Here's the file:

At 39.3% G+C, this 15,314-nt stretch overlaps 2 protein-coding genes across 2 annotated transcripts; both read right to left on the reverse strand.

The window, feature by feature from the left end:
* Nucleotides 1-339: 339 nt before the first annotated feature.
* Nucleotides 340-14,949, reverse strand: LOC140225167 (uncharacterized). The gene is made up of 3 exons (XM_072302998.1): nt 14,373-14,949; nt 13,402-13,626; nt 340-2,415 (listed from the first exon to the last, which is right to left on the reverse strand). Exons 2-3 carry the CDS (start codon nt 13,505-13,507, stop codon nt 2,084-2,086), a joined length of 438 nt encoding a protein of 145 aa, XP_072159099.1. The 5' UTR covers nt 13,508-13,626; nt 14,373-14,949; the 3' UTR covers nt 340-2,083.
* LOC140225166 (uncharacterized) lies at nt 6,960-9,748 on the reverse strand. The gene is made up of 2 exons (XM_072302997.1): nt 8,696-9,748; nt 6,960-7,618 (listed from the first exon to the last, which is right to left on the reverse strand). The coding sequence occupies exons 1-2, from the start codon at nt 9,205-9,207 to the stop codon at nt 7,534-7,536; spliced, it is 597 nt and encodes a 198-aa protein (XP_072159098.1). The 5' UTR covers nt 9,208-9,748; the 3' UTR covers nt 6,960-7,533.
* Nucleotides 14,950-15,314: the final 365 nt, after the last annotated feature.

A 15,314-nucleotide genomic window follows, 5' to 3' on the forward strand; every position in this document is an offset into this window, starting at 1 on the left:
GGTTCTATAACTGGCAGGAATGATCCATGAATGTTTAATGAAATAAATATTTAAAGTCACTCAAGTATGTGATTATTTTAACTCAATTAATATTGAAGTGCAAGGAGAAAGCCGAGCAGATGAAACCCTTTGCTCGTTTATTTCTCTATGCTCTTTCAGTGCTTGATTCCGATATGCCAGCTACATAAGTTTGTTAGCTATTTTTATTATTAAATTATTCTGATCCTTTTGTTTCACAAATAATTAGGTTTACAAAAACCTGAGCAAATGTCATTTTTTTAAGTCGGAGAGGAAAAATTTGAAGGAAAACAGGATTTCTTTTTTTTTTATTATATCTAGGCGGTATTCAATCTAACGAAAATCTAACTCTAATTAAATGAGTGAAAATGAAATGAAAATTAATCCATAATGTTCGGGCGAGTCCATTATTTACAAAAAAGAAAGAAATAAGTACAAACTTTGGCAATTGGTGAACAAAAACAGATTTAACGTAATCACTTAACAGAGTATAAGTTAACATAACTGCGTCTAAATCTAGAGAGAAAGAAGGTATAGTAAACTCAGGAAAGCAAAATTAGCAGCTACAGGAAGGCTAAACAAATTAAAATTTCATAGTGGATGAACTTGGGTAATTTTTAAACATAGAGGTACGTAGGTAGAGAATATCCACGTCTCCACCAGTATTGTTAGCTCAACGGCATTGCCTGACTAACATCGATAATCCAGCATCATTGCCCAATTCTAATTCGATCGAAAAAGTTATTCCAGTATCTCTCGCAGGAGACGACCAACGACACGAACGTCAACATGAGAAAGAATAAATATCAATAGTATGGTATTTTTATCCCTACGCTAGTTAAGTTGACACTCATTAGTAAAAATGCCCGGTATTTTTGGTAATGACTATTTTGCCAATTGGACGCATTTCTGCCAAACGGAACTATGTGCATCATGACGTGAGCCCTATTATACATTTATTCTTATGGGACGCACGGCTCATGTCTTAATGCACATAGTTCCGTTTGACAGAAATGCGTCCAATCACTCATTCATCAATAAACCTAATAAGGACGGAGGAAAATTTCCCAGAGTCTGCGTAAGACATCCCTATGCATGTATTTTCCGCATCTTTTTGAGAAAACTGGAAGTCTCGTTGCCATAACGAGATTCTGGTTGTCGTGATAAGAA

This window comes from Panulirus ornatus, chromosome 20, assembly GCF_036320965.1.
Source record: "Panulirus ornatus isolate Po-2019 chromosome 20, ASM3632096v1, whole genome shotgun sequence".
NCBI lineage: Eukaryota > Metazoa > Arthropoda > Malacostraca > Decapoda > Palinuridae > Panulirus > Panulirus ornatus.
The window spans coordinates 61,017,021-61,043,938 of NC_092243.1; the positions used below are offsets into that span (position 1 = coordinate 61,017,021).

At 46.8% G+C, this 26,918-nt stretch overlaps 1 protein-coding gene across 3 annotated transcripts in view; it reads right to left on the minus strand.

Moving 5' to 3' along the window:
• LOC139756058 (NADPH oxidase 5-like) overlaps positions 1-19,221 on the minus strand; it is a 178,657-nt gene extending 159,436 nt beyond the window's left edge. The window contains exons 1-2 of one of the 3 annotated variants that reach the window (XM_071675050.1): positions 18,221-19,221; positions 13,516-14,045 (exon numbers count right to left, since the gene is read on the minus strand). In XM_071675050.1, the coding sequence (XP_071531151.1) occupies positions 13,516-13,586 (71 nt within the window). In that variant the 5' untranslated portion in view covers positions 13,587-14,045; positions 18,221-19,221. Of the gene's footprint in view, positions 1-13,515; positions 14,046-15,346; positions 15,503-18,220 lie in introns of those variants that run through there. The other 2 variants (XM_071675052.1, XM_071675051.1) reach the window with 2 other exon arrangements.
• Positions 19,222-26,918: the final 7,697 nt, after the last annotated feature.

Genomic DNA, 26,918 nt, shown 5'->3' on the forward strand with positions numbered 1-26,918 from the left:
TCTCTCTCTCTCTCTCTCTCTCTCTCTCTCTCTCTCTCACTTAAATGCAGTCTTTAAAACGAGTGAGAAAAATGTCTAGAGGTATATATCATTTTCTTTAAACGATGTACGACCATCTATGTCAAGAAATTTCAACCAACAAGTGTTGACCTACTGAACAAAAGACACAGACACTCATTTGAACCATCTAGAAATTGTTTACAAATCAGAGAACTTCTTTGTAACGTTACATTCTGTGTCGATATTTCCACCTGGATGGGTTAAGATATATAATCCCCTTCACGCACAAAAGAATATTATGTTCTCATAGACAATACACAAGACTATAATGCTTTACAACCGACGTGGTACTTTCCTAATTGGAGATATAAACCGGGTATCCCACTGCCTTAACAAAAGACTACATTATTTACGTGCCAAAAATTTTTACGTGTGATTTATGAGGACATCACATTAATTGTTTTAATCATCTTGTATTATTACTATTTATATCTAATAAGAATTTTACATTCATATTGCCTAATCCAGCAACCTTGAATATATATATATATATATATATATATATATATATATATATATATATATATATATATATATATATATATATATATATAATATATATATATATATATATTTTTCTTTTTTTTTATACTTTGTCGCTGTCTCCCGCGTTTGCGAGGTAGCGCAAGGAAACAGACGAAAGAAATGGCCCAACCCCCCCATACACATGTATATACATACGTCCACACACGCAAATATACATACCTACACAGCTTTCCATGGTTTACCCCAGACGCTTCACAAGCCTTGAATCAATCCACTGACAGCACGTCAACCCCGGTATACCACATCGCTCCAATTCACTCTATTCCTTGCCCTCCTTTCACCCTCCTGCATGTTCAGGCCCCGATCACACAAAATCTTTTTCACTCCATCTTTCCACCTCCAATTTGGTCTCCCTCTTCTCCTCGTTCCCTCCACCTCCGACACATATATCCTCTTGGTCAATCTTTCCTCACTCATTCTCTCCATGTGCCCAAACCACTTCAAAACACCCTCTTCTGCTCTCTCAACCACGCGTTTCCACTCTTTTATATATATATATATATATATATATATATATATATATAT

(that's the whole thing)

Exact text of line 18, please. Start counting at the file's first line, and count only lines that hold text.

TCTCTCTCTCTCTCTCTCTCTCTCTCTCTCTCTCTCTCACTTAAATGCAGTCTTTAAAACGAGTGAGAAAAATGTCTAGAGGTATATATCATTTTCTTTAAACGATGTACGACCATCTATGTCAAGAAATTTCAACCAACAAGTGTTGACCTACTGAACAAAAGACACAGACACTCATTTGAACCATCTAGAAATTGTTTACAAATCAGAGAACTTCTTTGTAACGTTACATTCTGTGTCGATATTTCCACCTGGATGGGTTAAGATATATAATCCCCTTCACGCACAAAAGAATATTATGTTCTCATAGACAATACACAAGACTATAATGCTTTACAACCGACGTGGTACTTTCCTAATTGGAGATATAAACCGGGTATCCCACTGCCTTAACAAAAGACTACATTATTTACGTGCCAAAAATTTTTACGTGTGATTTATGAGGACATCACATTAATTGTTTTAATCATCTTGTATTATTACTATTTATATCTAATAAGAATTTTACATTCATATTGCCTAATCCAGCAACCTTGAATATATATATATATATATATATATATATATATATATATATATATATATATATATATATATATATATATATATATATAATATATATATATATATATATTTTTCTTTTTTTTTATACTTTGTCGCTGTCTCCCGCGTTTGCGAGGTAGCGCAAGGAAACAGACGAAAGAAATGGCCCAACCCCCCCATACACATGTATATACATACGTCCACACACGCAAATATACATACCTACACAGCTTTCCATGGTTTACCCCAGACGCTTCACAAGCCTTGAATCAATCCACTGACAGCACGTCAACCCCGGTATACCACATCGCTCCAATTCACTCTATTCCTTGCCCTCCTTTCACCCTCCTGCATGTTCAGGCCCCGATCACACAAAATCTTTTTCACTCCATCTTTCCACCTCCAATTTGGTCTCCCTCTTCTCCTCGTTCCCTCCACCTCCGACACATATATCCTCTTGGTCAATCTTTCCTCACTCATTCTCTCCATGTGCCCAAACCACTTCAAAACACCCTCTTCTGCTCTCTCAACCACGCGTTTCCACTCTTTTATATATATATATATATATATATATATATATATATATAT